In the aftermath of these two events it should start to become evident that there was a natural opportunity for all of the disciples to want to compare themselves with each other as far as value and status were concerned. It could easily have seemed clear, especially to the three privileged disciples who had just personally met Elijah and Moses on the mountaintop, that they had obviously been selected to be greatly honored and were likely destined for greatness in the emerging kingdom that they expected Jesus to set up on earth. In sharp contrast to this it seemed just as obvious that the other disciples were seriously inferior somehow because of their sad inability to perform such a seemingly small miracle. Jesus had exposed a lot of unbelief in His words to both those involved and later to His disciples in private. It seemed very humiliating that they had failed to be able to do what all of them had previously been commissioned to do when they had been sent out to preach and declare the coming Kingdom of God per Jesus' instructions. (Mark 6:7-13)
Given that context it now becomes quite clear why the disciples were caught arguing among themselves as to who was the greatest. They had fallen yet again into the very common trap of measuring worth and importance based on external circumstances instead of trusting the heart of God and believing that Jesus cared equally for each of them. The more I see the dynamics of this story the more I realize how much I am caught in this very same trap far too often. When things are going well it is easy to think that God's loves me and is blessing me and cares for me. But when I am confronted with demons that refuse to back down and all of my resources fail to overcome the enemies and they are making sport of me, it is very easy to feel like God has forsaken me, or worse yet is maybe angry with me for something I have done that has offended Him.
Notice who is was that was at the forefront of deriding the humiliated disciples left at the bottom of the hill. It was the scribes, the people who's job it was to translate, copy and be the experts on the Word of God. It was people from the seminary you might say, that were leading the taunts against these men who were supposedly introducing a 'new theology' that was supposed to be better than the traditional religion practiced by the mainstream. It seemed obvious that this new upstart religion had fatal flaws in it if it couldn't provide the power necessary to cast out a demon from a young boy. Clearly there were inconsistencies in this new religion if sometimes it worked and other times it failed. All the indicators seemed to show that this new upstart religion was suspect at best and the religious leaders were quick to point out all the problems and faults and apparent weaknesses as clearly as possible.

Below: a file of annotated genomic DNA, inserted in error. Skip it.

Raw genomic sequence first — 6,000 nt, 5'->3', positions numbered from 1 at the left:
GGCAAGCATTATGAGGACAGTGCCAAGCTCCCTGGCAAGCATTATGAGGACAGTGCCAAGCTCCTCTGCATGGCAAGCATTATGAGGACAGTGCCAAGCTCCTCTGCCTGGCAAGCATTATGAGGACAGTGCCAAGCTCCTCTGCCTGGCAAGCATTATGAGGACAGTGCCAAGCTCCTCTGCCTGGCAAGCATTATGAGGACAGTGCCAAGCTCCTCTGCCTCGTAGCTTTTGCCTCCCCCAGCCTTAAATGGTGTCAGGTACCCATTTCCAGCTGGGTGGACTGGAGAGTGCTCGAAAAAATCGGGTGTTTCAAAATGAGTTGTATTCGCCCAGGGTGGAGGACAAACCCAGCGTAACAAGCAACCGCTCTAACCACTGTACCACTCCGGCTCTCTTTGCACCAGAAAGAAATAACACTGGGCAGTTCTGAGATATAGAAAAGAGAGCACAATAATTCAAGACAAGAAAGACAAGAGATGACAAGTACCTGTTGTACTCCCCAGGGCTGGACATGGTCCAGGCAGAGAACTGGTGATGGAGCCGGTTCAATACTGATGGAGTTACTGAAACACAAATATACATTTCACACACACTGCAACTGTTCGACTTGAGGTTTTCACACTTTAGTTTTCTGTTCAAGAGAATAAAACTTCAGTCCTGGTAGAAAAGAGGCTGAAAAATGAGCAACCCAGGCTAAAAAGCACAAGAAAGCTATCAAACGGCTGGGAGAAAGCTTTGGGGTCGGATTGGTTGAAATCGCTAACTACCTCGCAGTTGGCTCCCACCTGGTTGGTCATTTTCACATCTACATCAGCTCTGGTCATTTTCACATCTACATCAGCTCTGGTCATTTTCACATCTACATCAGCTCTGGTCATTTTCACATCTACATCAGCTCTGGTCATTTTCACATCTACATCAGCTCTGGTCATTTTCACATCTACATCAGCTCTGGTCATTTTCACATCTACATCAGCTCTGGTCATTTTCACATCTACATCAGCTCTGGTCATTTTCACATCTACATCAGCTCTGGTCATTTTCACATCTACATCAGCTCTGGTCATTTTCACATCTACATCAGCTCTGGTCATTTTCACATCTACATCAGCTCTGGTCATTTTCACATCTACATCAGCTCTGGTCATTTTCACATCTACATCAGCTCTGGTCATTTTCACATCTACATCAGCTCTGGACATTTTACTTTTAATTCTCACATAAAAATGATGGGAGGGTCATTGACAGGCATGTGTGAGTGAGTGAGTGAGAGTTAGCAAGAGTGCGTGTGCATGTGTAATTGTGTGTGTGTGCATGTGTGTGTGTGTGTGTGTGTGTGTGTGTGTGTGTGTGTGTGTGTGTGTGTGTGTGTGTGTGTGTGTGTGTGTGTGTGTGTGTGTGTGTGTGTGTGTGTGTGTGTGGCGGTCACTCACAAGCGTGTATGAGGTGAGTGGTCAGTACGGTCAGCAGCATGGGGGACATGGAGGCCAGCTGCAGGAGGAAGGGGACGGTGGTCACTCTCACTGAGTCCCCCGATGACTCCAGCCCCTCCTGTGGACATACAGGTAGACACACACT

In addition to all these problems, Jesus had just emphatically insisted to the three disciples who had accompanied Him up the mount that they should not tell anyone about their experience until after His resurrection. So after having one of the most stunning experiences that a human could ever encounter fresh in their imagination, they were now prohibited from sharing it with even their closest associates. I suspect they may have been nearly bursting at the seams with desire to tell the other disciples about what had just happened but at the same time were needing to restrain themselves in obedience to the stern words of Jesus just given to them.
Given those circumstances, it would very likely have been an enormous temptation to try to do something else to convey their intense emotions to others without revealing the exact details of just what had taken place. And that 'something else' turned out to be a temptation to think that they were somehow superior to the other disciples given their recent obvious failure to deliver a possessed child from demonic control at the bottom of the mountain.
With all of these intense feelings and dynamics swirling around in everyone's minds, it becomes more clear that there was likely very little peace being experienced among these disciples. With three of them feeling tempted to think they had been honored somehow as better than the rest while the others were feeling more shame than they had felt maybe in their whole lifetimes, there is very little reason to believe that peace was a significant descriptor of the dynamics going on in their midst. To the contrary, with all of the comparisons going on both internally and externally, the likely results were conflict, suspicion, pride and confusion as the order of the day.
It is from this context that Jesus chose to speak the words that I have come here to study. And I believe that it is important to immerse myself in the context of the emotions swirling around in this chapter if I am to get a better understanding of what Jesus was really talking about when He mentions worms and fire and salt and peace. Jesus is always trying to get us to think radically differently than what we normally do and this is certainly a classic example of that. If I want to be able to grasp more clearly what Jesus really means by these strange words I must allow myself to get into the story and perceive some of the emotions of the people He was addressing and possibly why He was saying what He said.
Father, thank-you for helping me to see a little bit more of what is going on in this passage. Continue to open my mind and my heart to see how much I am just like these disciples – both groups of disciples. Sometimes I feel shamed, humiliated and devastated as things seem to clearly imply that I am worthless and it seems that you are far away, blessing others and forgetting all about me. Yet other times I can be tempted to feel that I am privileged above others and may tend to think that I am better than other people because of those privileges.
Forgive me for measuring myself by my circumstances. Keep reminding me that Your love never changes and should not be measured by what other religious people – or any people for that matter – might think about me in any given situation. Remind me to let You keep Your salt in my heart, Your passion in my life so that I will not lose the strong flavoring properties of the presence of Jesus that You want to infuse into those who come into my sphere of influence. Keep Your passionate love fresh in my heart today for Your name's sake. Amen.